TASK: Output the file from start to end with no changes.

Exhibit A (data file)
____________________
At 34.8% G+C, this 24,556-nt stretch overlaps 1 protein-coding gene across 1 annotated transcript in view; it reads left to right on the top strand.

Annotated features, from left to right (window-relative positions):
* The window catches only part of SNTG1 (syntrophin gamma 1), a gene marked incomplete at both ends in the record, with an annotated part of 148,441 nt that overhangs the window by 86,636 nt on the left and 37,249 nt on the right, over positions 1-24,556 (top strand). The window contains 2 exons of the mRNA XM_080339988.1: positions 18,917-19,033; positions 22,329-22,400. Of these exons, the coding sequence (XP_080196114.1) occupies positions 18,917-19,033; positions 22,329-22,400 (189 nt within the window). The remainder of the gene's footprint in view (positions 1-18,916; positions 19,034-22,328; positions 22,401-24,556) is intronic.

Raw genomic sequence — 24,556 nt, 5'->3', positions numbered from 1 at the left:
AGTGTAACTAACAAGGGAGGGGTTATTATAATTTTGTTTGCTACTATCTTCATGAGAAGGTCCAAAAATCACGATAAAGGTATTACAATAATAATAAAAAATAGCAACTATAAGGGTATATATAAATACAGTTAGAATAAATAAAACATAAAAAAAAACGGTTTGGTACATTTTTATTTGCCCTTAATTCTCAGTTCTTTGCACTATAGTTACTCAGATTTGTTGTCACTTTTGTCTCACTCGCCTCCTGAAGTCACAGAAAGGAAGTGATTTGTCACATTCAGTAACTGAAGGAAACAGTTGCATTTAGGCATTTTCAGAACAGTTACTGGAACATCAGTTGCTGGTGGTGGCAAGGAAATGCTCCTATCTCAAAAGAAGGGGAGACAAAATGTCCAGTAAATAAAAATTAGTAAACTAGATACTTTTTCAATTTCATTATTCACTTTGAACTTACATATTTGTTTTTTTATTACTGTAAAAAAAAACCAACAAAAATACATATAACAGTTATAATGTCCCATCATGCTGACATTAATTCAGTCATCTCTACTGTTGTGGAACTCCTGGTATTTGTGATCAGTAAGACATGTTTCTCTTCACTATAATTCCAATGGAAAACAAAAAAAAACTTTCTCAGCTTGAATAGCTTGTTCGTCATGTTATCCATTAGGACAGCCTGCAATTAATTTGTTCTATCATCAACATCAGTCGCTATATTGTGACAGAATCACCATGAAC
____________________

At 34.8% G+C, this 24,556-nt stretch overlaps 1 protein-coding gene across 1 annotated transcript in view; it reads left to right on the top strand.

Annotated features, from left to right (window-relative positions):
* The window catches only part of SNTG1 (syntrophin gamma 1), a gene marked incomplete at both ends in the record, with an annotated part of 148,441 nt that overhangs the window by 86,636 nt on the left and 37,249 nt on the right, over positions 1-24,556 (top strand). The window contains 2 exons of the mRNA XM_080339988.1: positions 18,917-19,033; positions 22,329-22,400. Of these exons, the coding sequence (XP_080196114.1) occupies positions 18,917-19,033; positions 22,329-22,400 (189 nt within the window). The remainder of the gene's footprint in view (positions 1-18,916; positions 19,034-22,328; positions 22,401-24,556) is intronic.

Raw genomic sequence — 24,556 nt, 5'->3', positions numbered from 1 at the left:
AGTGTAACTAACAAGGGAGGGGTTATTATAATTTTGTTTGCTACTATCTTCATGAGAAGGTCCAAAAATCACGATAAAGGTATTACAATAATAATAAAAAATAGCAACTATAAGGGTATATATAAATACAGTTAGAATAAATAAAACATAAAAAAAAACGGTTTGGTACATTTTTATTTGCCCTTAATTCTCAGTTCTTTGCACTATAGTTACTCAGATTTGTTGTCACTTTTGTCTCACTCGCCTCCTGAAGTCACAGAAAGGAAGTGATTTGTCACATTCAGTAACTGAAGGAAACAGTTGCATTTAGGCATTTTCAGAACAGTTACTGGAACATCAGTTGCTGGTGGTGGCAAGGAAATGCTCCTATCTCAAAAGAAGGGGAGACAAAATGTCCAGTAAATAAAAATTAGTAAACTAGATACTTTTTCAATTTCATTATTCACTTTGAACTTACATATTTGTTTTTTTATTACTGTAAAAAAAAACCAACAAAAATACATATAACAGTTATAATGTCCCATCATGCTGACATTAATTCAGTCATCTCTACTGTTGTGGAACTCCTGGTATTTGTGATCAGTAAGACATGTTTCTCTTCACTATAATTCCAATGGAAAACAAAAAAAAACTTTCTCAGCTTGAATAGCTTGTTCGTCATGTTATCCATTAGGACAGCCTGCAATTAATTTGTTCTATCATCAACATCAGTCGCTATATTGTGACAGAATCACCATGAAC